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News & Events for the Smith College Community
Campus Life June 15, 2020

Camille Bacon ’21: Smith’s Cromwell Fellow

Camille Bacon in a red dress with red lipstick
Camille Bacon ’21 at the Reynolds Club student union building at the University of Chicago.
The inspiration that led Camille Bacon ’21 to apply for Smith’s inaugural Cromwell Fellowship was sparked in January at an exhibition at the Smith College Museum of Art.

As soon as Bacon stepped through the gallery doors and began exploring the paintings, drawings and other works displayed in “Black Refractions: Highlights from the Studio Museum in Harlem,” she knew she had found her calling.

“I’ve always loved art, and my parents took me to lots of museums as a kid,” Bacon said, in a recent interview from her family’s home in Chicago. “But I’d never really seen myself reflected on the gallery walls.”

“Walking into the SCMA exhibition, I wasn’t expecting to have a life changing experience,” she added. “It turned out to be a clarifying moment where I realized, the art world is where I need to be.”

The exhibition of works by artists of African descent made her “deeply curious,” she said—not only about the art itself, but also about the role of the Studio Museum, where Thelma Golden ’87 is now director and chief curator.

Bacon, who is majoring in Africana studies, decided to apply for a Cromwell Fellowship to support research for an honors thesis about how art reflects and shapes understandings about race.  

Funded by Smith President Kathleen McCartney, the Cromwell Fellowship was created last year to honor the legacies of two remarkable alums: Otelia Cromwell, a member of the class of 1900 and the college’s first African American graduate; and her niece, Adelaide Cromwell ’40, Smith’s first African American faculty member.

Since 1989, Smith has celebrated an annual Otelia Cromwell Day as a time of reflection and learning about racism and diversity. In 2019, after Adelaide Cromwell passed away, the event was renamed Cromwell Day and the fellowship was established by the Cromwell Day Committee to support one student per semester doing research on those topics.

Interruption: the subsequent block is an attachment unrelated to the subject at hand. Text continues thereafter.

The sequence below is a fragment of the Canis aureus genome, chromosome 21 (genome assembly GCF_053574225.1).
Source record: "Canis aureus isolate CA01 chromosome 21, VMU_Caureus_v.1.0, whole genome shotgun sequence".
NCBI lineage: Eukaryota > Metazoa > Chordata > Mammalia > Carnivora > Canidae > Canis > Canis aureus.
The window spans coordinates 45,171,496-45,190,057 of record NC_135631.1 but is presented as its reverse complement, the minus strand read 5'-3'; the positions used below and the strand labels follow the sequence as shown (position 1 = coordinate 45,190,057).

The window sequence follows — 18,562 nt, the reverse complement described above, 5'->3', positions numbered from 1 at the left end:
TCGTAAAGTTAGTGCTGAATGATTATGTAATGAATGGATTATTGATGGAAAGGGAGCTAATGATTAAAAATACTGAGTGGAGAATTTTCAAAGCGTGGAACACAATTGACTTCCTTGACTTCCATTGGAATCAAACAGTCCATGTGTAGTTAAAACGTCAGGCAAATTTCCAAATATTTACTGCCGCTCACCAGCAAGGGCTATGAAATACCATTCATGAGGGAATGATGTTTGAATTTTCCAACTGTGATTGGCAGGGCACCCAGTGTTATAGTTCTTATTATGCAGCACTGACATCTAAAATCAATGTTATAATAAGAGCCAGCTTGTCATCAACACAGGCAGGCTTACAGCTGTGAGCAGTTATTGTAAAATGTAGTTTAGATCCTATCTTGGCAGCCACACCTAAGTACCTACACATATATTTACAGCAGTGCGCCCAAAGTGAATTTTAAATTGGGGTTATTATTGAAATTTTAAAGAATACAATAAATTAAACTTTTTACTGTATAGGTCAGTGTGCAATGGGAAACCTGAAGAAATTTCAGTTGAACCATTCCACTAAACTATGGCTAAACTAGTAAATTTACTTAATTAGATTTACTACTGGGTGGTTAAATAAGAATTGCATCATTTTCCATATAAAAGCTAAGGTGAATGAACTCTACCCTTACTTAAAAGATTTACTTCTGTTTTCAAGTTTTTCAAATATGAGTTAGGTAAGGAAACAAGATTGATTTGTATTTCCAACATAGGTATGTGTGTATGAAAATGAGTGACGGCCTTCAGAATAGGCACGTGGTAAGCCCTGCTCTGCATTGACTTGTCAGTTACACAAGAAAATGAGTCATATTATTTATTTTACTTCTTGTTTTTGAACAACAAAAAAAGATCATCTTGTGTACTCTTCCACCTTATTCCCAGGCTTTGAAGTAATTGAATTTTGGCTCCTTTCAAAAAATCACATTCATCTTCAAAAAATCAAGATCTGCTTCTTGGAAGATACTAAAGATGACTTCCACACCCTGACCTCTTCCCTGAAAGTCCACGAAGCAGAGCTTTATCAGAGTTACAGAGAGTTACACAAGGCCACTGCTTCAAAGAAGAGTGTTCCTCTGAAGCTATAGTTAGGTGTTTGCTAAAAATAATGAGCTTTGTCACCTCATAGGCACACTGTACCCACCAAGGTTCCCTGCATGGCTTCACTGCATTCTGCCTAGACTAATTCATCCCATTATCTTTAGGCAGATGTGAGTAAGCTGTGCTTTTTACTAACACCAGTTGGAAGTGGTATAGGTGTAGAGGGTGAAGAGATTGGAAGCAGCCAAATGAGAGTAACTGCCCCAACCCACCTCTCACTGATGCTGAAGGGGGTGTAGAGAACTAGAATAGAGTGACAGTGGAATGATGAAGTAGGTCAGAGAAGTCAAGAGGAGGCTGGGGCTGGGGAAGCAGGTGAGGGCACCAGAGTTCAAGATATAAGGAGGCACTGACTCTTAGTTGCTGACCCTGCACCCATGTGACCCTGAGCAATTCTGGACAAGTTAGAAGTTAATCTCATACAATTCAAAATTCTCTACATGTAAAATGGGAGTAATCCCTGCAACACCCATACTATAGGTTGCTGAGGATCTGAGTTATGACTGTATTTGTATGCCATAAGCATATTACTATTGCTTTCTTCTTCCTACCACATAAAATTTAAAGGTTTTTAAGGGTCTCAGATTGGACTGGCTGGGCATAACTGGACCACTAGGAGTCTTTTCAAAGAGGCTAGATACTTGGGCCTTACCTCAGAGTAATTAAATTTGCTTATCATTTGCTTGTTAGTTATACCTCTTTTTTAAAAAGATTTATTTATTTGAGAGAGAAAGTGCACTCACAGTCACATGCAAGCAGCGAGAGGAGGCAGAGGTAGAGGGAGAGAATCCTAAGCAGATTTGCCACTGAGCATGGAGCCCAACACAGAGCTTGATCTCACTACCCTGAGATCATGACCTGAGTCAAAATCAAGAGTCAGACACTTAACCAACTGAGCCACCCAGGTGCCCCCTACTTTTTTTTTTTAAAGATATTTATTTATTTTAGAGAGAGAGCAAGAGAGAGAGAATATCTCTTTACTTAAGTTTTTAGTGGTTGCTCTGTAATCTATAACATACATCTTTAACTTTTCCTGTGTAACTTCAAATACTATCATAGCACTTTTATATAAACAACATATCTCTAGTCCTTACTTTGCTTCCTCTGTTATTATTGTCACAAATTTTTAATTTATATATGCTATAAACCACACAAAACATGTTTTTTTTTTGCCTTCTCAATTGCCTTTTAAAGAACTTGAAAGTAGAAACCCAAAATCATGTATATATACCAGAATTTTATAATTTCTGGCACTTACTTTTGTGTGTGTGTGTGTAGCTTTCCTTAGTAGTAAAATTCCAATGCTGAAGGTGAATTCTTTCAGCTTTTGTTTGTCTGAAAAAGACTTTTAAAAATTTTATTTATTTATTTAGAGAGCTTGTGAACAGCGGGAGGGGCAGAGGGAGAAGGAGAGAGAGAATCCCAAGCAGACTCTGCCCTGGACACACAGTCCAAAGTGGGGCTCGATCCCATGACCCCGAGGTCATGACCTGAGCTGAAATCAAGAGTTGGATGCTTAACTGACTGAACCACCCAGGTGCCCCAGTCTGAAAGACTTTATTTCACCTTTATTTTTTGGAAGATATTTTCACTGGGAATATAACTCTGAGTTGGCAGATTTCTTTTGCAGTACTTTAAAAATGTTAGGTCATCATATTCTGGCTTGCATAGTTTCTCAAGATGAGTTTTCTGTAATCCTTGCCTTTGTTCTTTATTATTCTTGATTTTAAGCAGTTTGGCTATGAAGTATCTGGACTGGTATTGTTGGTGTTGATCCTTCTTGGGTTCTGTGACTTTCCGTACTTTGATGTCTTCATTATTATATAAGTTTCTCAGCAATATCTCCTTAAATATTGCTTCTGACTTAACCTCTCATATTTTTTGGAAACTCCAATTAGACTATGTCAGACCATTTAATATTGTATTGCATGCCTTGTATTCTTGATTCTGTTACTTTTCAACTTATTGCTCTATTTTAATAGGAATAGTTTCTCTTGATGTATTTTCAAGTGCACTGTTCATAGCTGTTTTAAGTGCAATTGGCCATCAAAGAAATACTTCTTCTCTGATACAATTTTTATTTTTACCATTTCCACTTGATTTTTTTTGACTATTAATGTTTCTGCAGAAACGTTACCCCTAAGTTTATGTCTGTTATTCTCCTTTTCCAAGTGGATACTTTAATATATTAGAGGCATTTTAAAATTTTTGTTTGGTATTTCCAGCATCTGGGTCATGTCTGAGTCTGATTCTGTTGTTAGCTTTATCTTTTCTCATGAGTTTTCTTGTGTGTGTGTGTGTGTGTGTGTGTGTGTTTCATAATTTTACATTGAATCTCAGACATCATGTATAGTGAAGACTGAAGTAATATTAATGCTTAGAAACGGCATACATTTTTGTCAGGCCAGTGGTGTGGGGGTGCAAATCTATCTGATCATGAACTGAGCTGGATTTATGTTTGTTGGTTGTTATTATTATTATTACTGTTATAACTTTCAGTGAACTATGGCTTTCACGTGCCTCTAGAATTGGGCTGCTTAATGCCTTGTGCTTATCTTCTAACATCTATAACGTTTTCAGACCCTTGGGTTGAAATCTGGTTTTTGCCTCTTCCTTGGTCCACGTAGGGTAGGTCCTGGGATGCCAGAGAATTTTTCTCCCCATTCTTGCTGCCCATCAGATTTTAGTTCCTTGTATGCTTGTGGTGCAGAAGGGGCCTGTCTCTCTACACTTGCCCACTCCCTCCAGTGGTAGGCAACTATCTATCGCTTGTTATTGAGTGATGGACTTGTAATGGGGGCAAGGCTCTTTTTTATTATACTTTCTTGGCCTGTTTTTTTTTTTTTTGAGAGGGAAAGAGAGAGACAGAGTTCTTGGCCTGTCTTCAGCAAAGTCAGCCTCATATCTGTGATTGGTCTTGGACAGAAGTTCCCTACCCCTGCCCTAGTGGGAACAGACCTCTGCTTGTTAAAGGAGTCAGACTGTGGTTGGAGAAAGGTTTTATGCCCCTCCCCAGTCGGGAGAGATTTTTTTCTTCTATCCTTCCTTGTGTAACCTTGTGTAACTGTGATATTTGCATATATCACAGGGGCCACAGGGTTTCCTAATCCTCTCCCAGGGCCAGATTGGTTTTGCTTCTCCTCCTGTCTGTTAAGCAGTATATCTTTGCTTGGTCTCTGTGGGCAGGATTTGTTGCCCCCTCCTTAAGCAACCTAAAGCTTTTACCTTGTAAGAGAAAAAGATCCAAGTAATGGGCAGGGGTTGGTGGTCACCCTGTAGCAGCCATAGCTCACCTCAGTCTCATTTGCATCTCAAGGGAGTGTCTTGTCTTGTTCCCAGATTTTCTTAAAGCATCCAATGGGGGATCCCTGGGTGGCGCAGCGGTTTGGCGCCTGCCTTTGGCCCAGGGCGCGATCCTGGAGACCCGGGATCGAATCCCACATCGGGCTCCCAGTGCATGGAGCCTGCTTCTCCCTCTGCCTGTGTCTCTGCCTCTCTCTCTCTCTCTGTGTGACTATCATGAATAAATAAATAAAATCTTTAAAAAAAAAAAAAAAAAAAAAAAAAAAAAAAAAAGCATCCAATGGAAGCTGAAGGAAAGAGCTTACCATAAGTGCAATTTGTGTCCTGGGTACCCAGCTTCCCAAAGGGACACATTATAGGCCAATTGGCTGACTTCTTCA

With her award, Bacon is spending the summer researching landmark 1990s exhibitions featuring African American artists, and learning all she can about the work of the Studio Museum to help refine her ideas about what art can reveal about culture and race.

“I’m interested in how, when the work is by a black woman artist, critics will often focus more on their biographical information than just looking at the art,” she said. “I think that has a lot of do with how the American legacy of slavery mediates the way we look and see. It’s very difficult for people to see a black woman artist as just an artist; black women don’t have access to the same universality.”

Daphne Lamothe, associate professor of Africana studies, said Bacon’s proposal “perfectly exemplified” the type of independent research in black studies that the Cromwell Fellowship was designed to support.

“We were impressed by her project’s ambitions,” said Lamothe, who led the fellowship selection committee. “Camille’s research has the potential to galvanize new ideas and insights about race, culture and identity. And her move to exploring visual culture and museum studies will build on her already very solid background in cultural studies.”

For Bacon—who came to Smith planning to study pre-medical sciences—the fellowship award has bolstered her emerging passion for art history.

“I’ve learned a lot about myself in this process,” she said. “I wasn’t sure what research meant until I found a topic I really love. Maybe the biggest lesson I’ve learned so far is to take the pressure off of myself and not hinder my own curiosity.”

What’s it like to be doing research in the context of a global pandemic and nationwide Black Lives Matter protests?

“It’s difficult to be a black woman and watch my city burn while doing this work,” Bacon said. “But we’re seeing that one way people are getting through all of this is art! That solidifies that what I’m working on is important for humanity. My project is a balm—and an act of resistance.”

Ultimately, Bacon said she hopes “to be a voice that guides the way black women’s art is being read. Whether I do that in a curatorial capacity or an art critic capacity, I’m not yet sure. My thesis is a way to flesh out those ideas and take them to the next level.”